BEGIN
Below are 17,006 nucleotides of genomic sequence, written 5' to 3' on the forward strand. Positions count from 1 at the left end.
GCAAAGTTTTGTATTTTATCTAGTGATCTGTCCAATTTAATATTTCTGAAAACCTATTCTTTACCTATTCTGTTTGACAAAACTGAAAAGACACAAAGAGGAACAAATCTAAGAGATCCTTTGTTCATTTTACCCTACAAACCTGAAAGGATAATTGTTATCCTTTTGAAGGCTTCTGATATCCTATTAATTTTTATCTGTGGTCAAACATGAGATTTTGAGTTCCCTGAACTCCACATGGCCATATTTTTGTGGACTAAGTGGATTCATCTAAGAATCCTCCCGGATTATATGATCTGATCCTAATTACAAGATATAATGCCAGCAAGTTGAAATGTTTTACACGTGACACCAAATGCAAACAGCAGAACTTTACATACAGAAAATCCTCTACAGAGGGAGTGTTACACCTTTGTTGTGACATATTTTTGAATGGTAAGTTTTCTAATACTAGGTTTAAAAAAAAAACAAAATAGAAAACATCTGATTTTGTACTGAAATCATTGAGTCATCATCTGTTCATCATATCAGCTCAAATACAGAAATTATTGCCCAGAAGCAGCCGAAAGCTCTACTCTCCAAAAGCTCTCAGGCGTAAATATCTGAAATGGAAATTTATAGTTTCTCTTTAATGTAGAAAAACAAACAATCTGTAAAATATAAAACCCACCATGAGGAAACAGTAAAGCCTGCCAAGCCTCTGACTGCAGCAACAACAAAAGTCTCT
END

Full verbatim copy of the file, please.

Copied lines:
Below are 17,006 nucleotides of genomic sequence, written 5' to 3' on the forward strand. Positions count from 1 at the left end.
GCAAAGTTTTGTATTTTATCTAGTGATCTGTCCAATTTAATATTTCTGAAAACCTATTCTTTACCTATTCTGTTTGACAAAACTGAAAAGACACAAAGAGGAACAAATCTAAGAGATCCTTTGTTCATTTTACCCTACAAACCTGAAAGGATAATTGTTATCCTTTTGAAGGCTTCTGATATCCTATTAATTTTTATCTGTGGTCAAACATGAGATTTTGAGTTCCCTGAACTCCACATGGCCATATTTTTGTGGACTAAGTGGATTCATCTAAGAATCCTCCCGGATTATATGATCTGATCCTAATTACAAGATATAATGCCAGCAAGTTGAAATGTTTTACACGTGACACCAAATGCAAACAGCAGAACTTTACATACAGAAAATCCTCTACAGAGGGAGTGTTACACCTTTGTTGTGACATATTTTTGAATGGTAAGTTTTCTAATACTAGGTTTAAAAAAAAAACAAAATAGAAAACATCTGATTTTGTACTGAAATCATTGAGTCATCATCTGTTCATCATATCAGCTCAAATACAGAAATTATTGCCCAGAAGCAGCCGAAAGCTCTACTCTCCAAAAGCTCTCAGGCGTAAATATCTGAAATGGAAATTTATAGTTTCTCTTTAATGTAGAAAAACAAACAATCTGTAAAATATAAAACCCACCATGAGGAAACAGTAAAGCCTGCCAAGCCTCTGACTGCAGCAACAACAAAAGTCTCT